Saturday, February 01, 2014

Namdeo Dhasal (1949-2014)
Dalit poet Namdeo Dhasal lived and died raging into the night
“Mercy-grace-peace do not touch Golpitha.”
—From Vijay Tendulkar’s introduction to Golpitha
On July 9, 1972, Dalit writers Namdeo Dhasal, Arjun Dangle and J.V. Pawar met in Bombay and established the Dalit Panthers, a radical militant outfit that sprang out of Maharashtra’s Dalit literary movement. It was the silver jubilee year of India’s independence but the Panthers observed a ‘Black Day’, with black-flag demonstrations all over Bombay, protesting the exploitation and oppression of Dalits.
That same year, Golpitha, a collection of poems by Bombay taxi driver Dhasal, had created a storm that was to blow away the traditional Marathi literary citadels, while also establishing Dalit poetry as a distinct stream of literature in the country. Golpitha, named after a slum area in Bombay, created an imagery, vocabulary and landscape completely unknown to Indian literature and set the tone for a new Dalit expression:
“My everything amber
Sky alchohols in the glass
Let breath reel stagger
Let snake-vines keep the beat move shake
The raga of gutter-ganges
Let the donkey under your skin bray
Let flow the pain, the dark serpent, the charging boar
Let the balls sizzle
An honest beast in your torch
Now is yours
Sell cheap faith-in-Christ, family plan your vulgarity
Kick this heavenly virtue, this fatherly atrocity
This poor promising puking lamb
Crumpled-paper-Pandurang-dindi goes on singing
The sweet notes flute
Juhu beach fragranced
A quarter jingle jangles
Daug­h­ters wed between their thighs
Uncle Uncle Little Star
The delicate guitar of impurity
Listen to the dainty ankle bells
Come come come come God
Crush the frogs in the earthenware pot
Blow out the lamp
Of the ump­teen generations
Suck, drool over the pelvic bone
My esse­nce droops drunken
Why pull it up
For everyone in front of everyone the wine filled glass.” 

(From Amber in Golpitha)

Dhasal continued in the anthology:
“Made so beggarly it is nausea to be human
Cannot fill shrivelled gut even with dirt
Each day just supports them as if bribed
Not a sigh slips through the fingers of day’s plenty as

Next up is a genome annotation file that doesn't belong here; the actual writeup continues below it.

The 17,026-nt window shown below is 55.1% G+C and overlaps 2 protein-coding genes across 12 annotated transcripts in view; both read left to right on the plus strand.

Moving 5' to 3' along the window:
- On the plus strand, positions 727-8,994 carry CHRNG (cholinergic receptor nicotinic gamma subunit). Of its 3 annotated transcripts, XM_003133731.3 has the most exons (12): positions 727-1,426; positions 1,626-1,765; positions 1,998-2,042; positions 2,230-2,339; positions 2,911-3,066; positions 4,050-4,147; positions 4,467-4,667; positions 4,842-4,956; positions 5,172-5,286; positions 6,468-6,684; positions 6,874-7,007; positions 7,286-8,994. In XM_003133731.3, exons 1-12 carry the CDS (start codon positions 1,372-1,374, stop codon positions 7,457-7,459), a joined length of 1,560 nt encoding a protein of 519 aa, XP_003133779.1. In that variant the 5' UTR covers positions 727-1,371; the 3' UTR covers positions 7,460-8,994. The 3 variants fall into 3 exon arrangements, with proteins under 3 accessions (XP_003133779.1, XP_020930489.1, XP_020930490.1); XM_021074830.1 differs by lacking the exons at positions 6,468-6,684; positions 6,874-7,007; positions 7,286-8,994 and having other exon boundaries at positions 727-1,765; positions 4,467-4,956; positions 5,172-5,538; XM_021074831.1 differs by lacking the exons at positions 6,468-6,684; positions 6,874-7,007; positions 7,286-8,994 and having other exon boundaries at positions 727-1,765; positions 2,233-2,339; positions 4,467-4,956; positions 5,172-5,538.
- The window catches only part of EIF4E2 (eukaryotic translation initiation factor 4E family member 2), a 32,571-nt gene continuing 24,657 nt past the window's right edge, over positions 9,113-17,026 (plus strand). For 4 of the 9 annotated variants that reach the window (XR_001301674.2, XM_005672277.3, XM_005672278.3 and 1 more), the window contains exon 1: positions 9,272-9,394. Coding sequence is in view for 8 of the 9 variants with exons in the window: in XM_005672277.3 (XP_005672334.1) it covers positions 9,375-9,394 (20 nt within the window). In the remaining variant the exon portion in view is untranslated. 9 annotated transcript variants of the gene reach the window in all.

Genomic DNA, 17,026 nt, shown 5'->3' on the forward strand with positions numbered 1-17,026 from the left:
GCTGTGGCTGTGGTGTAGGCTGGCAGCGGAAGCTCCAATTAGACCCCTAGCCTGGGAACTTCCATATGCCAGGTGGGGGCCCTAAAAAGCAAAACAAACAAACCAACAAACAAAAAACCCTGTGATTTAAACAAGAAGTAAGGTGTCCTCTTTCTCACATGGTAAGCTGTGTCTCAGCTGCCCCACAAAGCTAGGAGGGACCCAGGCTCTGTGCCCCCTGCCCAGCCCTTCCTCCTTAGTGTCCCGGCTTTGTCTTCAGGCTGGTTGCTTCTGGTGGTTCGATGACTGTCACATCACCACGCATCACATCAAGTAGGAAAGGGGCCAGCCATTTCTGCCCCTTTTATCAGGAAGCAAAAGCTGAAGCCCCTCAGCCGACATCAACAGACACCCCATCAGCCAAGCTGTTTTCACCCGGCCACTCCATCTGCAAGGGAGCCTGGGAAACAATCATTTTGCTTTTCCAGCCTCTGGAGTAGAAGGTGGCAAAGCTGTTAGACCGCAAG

We are cut down.”

Ambedkar scholar Eleanor Zelliot says, “Nothing is sacred to Dhasal, except possibly his own creative gift and the memory of a man (Dr B.R. Ambedkar) who believed in the creative powers of his own untouchable people.”
“The Lord of the people is never ugly
He is from among men
Babasaheb Ambedkar
Is true, holy, beautiful
Otherwise this book has no meaning
I write all this night
It’s three o’clock
Thought I want to have a drink
I don’t feel like drinking
I only want to sleep peacefully
And tomorrow morning see no varnas

(From Tuhi Iyatta Kanchi, 1981).
As a tribute to Ambedkar, Dhasal wanted to, not dream, but wake up and see no caste in the country. He went on to defy caste in the 10 volumes of poetry and three volumes of prose that was to pour out of him.
Even as the Dalit Panthers fragmented very quickly into distinct streams, the poet in him was in fervour. Dhasal was  prolific; recognition came in waves too. The Maharashtra government awarded Golpitha, and Dhasal’s acceptance of it did cause heartburn among the rest of the Panthers. There was even talk that he’d become part of the establishment (an allegation that never really went away, what with his column for Saa­mna). But that award got him noticed in the English media. On November 25, 1973, the Times of India’s weekly supplement introduced Dalit literature and Dhasal’s poetry to the reading public.
Meanwhile, Zelliot, who was editing the Journal of South Asian Literature, included his translations and an essay by Dilip Chitre in an issue (1982), Laurie Hovell published him in Translations (1986), and V.S. Naipaul wrote about him in his India: A Million Mutinies Now (1990). A Padma Shri also came calling in 1999. But the biggest award, to Dalit literature and to Dhasal, was the Sahitya Akademi Golden Jubilee Lifetime Achievement award in 2005. The late Dilip Chitre, his long-time friend and translator, published a collected works in 2007, Namdeo Dhasal: Poet of the Underworld, Poems 1972-2006. For Indian literature, Dhasal announced early on the beginning of the breaking of literary shackles and caste barriers. By the time he left us on the streets of Mumbai, he’d set the Dalits on the road to literary freedom, their wea­pon the choicest of words to flay an oppressive society with.

(The author is an IAS officer)
Click here to see the article in its standard web format